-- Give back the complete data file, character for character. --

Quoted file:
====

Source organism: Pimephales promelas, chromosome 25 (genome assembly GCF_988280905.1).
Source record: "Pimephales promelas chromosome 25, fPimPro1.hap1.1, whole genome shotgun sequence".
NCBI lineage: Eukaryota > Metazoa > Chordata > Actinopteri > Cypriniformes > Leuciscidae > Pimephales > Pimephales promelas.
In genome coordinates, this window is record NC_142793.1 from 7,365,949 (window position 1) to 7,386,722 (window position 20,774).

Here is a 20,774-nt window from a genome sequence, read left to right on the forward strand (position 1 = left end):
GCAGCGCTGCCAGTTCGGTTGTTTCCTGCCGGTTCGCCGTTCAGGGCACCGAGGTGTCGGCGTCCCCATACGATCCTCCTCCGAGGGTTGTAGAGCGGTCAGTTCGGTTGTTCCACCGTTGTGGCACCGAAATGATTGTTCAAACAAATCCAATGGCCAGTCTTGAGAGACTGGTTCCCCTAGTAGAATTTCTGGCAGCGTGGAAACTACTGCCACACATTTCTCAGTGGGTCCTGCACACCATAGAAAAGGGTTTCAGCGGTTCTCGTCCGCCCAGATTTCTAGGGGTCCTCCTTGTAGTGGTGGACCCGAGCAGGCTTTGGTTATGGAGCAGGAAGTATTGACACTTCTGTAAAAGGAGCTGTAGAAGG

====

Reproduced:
Source organism: Pimephales promelas, chromosome 25 (genome assembly GCF_988280905.1).
Source record: "Pimephales promelas chromosome 25, fPimPro1.hap1.1, whole genome shotgun sequence".
NCBI lineage: Eukaryota > Metazoa > Chordata > Actinopteri > Cypriniformes > Leuciscidae > Pimephales > Pimephales promelas.
In genome coordinates, this window is record NC_142793.1 from 7,365,949 (window position 1) to 7,386,722 (window position 20,774).

Here is a 20,774-nt window from a genome sequence, read left to right on the forward strand (position 1 = left end):
GCAGCGCTGCCAGTTCGGTTGTTTCCTGCCGGTTCGCCGTTCAGGGCACCGAGGTGTCGGCGTCCCCATACGATCCTCCTCCGAGGGTTGTAGAGCGGTCAGTTCGGTTGTTCCACCGTTGTGGCACCGAAATGATTGTTCAAACAAATCCAATGGCCAGTCTTGAGAGACTGGTTCCCCTAGTAGAATTTCTGGCAGCGTGGAAACTACTGCCACACATTTCTCAGTGGGTCCTGCACACCATAGAAAAGGGTTTCAGCGGTTCTCGTCCGCCCAGATTTCTAGGGGTCCTCCTTGTAGTGGTGGACCCGAGCAGGCTTTGGTTATGGAGCAGGAAGTATTGACACTTCTGTAAAAGGAGCTGTAGAAGG